Google targeted by so-called patent troll

| Feb 5, 2014 | Patent Law

A federal court ruling recently declared that California-based Google must pay out a portion of its revenues to a small company that owns certain internet advertising patents. The Virginia judge declared that 1.36 percent of the money Google gains from its Adwords system will have to be paid to a company known as Vringo. Adwords is an online advertising system that is one of Google’s most lucrative and important sources of income. The recent ruling could cause the tech giant to fork over hundreds of millions in revenue.

The patent in question was acquired by Vringo after the fallout of the once-popular search engine Lycos. Vringo bought the online advertising patents from Lycos in 2011 and proceeded to sue Google claiming that the Adwords program infringed on the patent. Vringo won that case, which cost Google $30 million. After Google changed some of its policies to avoid further payouts, Vringo brought them back to the courts. The judge recently ruled that Google’s new system was not different enough. The Vringo suit also listed Target, AOL, IAC and Gannet, but Vringo will not seek settlements from these companies.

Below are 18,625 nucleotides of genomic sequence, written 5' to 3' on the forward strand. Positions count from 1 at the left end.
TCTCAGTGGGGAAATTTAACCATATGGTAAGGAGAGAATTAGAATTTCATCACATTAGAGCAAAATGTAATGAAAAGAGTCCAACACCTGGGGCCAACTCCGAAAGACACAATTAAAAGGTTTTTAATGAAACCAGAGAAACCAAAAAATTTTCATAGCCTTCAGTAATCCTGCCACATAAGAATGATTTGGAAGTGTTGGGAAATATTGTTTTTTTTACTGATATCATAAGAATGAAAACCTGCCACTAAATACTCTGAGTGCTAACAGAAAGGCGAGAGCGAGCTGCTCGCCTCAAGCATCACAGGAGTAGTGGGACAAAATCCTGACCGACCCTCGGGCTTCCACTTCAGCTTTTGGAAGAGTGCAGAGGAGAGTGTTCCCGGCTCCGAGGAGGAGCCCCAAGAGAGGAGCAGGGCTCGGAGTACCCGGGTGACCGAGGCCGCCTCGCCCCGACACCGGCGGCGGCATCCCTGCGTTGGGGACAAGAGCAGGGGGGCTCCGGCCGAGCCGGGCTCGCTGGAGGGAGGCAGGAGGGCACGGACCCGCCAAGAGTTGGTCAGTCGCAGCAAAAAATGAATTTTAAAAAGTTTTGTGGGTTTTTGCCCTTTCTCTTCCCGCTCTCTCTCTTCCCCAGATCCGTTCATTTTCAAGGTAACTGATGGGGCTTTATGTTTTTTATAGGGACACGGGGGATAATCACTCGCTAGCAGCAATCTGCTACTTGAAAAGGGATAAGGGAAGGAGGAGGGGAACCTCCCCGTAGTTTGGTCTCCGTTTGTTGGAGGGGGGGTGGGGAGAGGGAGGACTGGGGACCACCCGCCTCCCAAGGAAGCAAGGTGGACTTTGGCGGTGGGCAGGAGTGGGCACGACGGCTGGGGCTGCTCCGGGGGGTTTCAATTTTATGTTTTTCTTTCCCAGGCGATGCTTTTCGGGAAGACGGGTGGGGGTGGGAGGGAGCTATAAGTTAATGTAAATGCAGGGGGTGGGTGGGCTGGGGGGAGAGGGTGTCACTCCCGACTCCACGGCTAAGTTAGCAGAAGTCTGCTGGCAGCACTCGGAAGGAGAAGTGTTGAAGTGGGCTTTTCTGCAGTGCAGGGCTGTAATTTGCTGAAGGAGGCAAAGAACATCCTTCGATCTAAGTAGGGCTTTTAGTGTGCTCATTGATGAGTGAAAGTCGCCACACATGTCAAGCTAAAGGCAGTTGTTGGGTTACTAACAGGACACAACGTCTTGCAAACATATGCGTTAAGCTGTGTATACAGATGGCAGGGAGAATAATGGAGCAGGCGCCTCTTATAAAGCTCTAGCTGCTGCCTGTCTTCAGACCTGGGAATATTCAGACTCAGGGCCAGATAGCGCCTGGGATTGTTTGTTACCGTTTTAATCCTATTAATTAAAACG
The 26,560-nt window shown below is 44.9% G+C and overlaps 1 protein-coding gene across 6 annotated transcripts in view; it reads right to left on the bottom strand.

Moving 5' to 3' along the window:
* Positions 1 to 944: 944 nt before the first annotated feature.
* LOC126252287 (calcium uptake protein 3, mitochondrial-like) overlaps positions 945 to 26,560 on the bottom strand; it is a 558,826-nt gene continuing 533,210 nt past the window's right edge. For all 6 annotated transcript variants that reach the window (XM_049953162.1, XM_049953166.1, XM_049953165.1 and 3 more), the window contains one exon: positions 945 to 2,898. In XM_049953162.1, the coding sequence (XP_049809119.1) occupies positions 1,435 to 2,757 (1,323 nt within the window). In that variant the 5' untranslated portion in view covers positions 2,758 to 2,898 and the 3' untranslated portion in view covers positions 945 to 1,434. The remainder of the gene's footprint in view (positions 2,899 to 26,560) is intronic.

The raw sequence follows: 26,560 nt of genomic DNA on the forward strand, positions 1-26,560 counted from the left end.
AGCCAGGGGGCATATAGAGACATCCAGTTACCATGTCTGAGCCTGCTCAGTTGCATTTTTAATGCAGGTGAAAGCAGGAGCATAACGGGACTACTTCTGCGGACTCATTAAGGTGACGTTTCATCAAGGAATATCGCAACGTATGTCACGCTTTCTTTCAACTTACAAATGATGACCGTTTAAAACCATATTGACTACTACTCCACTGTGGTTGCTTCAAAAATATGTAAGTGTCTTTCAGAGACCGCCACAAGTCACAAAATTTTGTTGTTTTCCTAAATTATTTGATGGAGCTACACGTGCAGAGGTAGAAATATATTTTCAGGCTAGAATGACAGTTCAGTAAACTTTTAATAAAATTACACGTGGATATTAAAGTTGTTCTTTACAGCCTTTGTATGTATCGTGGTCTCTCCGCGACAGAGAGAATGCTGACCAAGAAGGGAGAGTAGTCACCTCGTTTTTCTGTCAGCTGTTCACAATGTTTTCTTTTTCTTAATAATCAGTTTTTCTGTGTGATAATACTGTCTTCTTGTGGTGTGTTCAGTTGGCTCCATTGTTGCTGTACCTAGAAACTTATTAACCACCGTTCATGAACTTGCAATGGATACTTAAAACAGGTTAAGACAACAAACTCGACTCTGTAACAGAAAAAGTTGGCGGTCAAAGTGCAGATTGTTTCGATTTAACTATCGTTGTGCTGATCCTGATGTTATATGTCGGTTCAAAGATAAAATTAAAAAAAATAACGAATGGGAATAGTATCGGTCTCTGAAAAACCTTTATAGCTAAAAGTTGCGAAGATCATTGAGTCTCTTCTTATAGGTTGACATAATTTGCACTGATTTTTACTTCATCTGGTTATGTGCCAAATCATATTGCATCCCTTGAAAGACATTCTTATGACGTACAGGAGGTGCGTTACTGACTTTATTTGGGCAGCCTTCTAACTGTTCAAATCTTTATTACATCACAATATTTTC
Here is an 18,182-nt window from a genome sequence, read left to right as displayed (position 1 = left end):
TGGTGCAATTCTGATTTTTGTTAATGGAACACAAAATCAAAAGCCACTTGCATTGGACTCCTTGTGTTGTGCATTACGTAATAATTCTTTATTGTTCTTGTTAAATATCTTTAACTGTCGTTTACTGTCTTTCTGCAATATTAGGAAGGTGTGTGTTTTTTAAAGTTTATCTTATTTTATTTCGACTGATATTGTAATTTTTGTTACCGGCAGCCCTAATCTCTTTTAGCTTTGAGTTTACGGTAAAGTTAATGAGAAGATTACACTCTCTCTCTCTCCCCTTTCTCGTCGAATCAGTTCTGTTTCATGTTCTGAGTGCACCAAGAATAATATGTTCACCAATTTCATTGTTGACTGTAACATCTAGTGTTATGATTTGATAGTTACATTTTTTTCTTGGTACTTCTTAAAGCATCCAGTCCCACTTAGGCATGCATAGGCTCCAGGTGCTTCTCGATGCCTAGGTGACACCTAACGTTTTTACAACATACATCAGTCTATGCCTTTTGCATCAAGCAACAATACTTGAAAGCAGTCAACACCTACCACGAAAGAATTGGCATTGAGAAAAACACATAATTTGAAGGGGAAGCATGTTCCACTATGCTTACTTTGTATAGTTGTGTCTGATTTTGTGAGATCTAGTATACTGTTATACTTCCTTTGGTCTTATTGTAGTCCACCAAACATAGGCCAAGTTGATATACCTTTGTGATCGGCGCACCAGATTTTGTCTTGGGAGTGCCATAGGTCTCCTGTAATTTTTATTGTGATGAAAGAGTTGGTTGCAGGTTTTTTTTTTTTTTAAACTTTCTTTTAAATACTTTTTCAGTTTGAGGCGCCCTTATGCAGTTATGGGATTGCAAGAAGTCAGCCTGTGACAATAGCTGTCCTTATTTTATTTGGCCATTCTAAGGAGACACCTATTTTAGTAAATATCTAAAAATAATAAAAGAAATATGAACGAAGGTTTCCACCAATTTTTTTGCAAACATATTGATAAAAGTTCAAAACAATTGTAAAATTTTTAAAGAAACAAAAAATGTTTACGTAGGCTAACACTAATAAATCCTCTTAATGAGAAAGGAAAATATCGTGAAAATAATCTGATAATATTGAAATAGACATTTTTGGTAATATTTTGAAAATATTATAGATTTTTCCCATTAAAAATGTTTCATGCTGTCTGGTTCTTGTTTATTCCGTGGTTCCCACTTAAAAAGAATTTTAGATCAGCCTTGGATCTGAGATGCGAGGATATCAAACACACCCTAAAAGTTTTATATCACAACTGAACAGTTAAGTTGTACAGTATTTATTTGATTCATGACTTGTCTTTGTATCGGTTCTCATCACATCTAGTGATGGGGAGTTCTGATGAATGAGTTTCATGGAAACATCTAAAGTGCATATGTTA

People have begun to refer to companies such as Vringo as “patent trolls.” These are companies in which patent lawsuit settlements serve as a main source of revenue. While Vringo’s business is technically in the realm of smartphone ringtones, the company has also spent about $10 million on legal issues. This number indicates that “patent trolling” may be the companies real business model.

Google is facing pressure from several other “patent trolls,” including one famous company known as Rockstar. The ensuing legal battles can affect just about any aspect of Google’s business. While patent trolling may seem like an unethical tactic, it is perfectly legal for a patent holder to file a lawsuit if their patent has been infringed upon. Only time will tell if laws are changed to thwart this practice.

Source:, “Patent Troll Strikes at the Very Heart of Google’s Empire” Klint Finley, Jan. 29, 2014